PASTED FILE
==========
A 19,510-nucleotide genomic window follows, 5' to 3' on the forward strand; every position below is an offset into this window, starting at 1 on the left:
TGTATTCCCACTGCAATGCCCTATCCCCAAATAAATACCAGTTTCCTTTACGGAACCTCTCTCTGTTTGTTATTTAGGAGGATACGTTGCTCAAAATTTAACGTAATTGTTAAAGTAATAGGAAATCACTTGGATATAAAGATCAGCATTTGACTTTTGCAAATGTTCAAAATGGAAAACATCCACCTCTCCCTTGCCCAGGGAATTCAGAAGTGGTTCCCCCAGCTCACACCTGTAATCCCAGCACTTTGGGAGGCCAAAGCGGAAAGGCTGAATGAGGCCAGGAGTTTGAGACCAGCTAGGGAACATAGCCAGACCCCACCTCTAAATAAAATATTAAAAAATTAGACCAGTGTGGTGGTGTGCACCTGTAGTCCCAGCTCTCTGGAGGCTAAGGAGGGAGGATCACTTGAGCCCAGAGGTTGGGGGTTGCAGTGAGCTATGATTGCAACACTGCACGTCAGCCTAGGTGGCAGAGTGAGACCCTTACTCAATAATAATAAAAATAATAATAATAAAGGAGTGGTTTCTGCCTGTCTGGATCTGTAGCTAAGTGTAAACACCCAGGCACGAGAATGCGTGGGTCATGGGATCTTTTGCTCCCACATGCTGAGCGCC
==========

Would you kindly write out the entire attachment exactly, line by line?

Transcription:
A 19,510-nucleotide genomic window follows, 5' to 3' on the forward strand; every position below is an offset into this window, starting at 1 on the left:
TGTATTCCCACTGCAATGCCCTATCCCCAAATAAATACCAGTTTCCTTTACGGAACCTCTCTCTGTTTGTTATTTAGGAGGATACGTTGCTCAAAATTTAACGTAATTGTTAAAGTAATAGGAAATCACTTGGATATAAAGATCAGCATTTGACTTTTGCAAATGTTCAAAATGGAAAACATCCACCTCTCCCTTGCCCAGGGAATTCAGAAGTGGTTCCCCCAGCTCACACCTGTAATCCCAGCACTTTGGGAGGCCAAAGCGGAAAGGCTGAATGAGGCCAGGAGTTTGAGACCAGCTAGGGAACATAGCCAGACCCCACCTCTAAATAAAATATTAAAAAATTAGACCAGTGTGGTGGTGTGCACCTGTAGTCCCAGCTCTCTGGAGGCTAAGGAGGGAGGATCACTTGAGCCCAGAGGTTGGGGGTTGCAGTGAGCTATGATTGCAACACTGCACGTCAGCCTAGGTGGCAGAGTGAGACCCTTACTCAATAATAATAAAAATAATAATAATAAAGGAGTGGTTTCTGCCTGTCTGGATCTGTAGCTAAGTGTAAACACCCAGGCACGAGAATGCGTGGGTCATGGGATCTTTTGCTCCCACATGCTGAGCGCC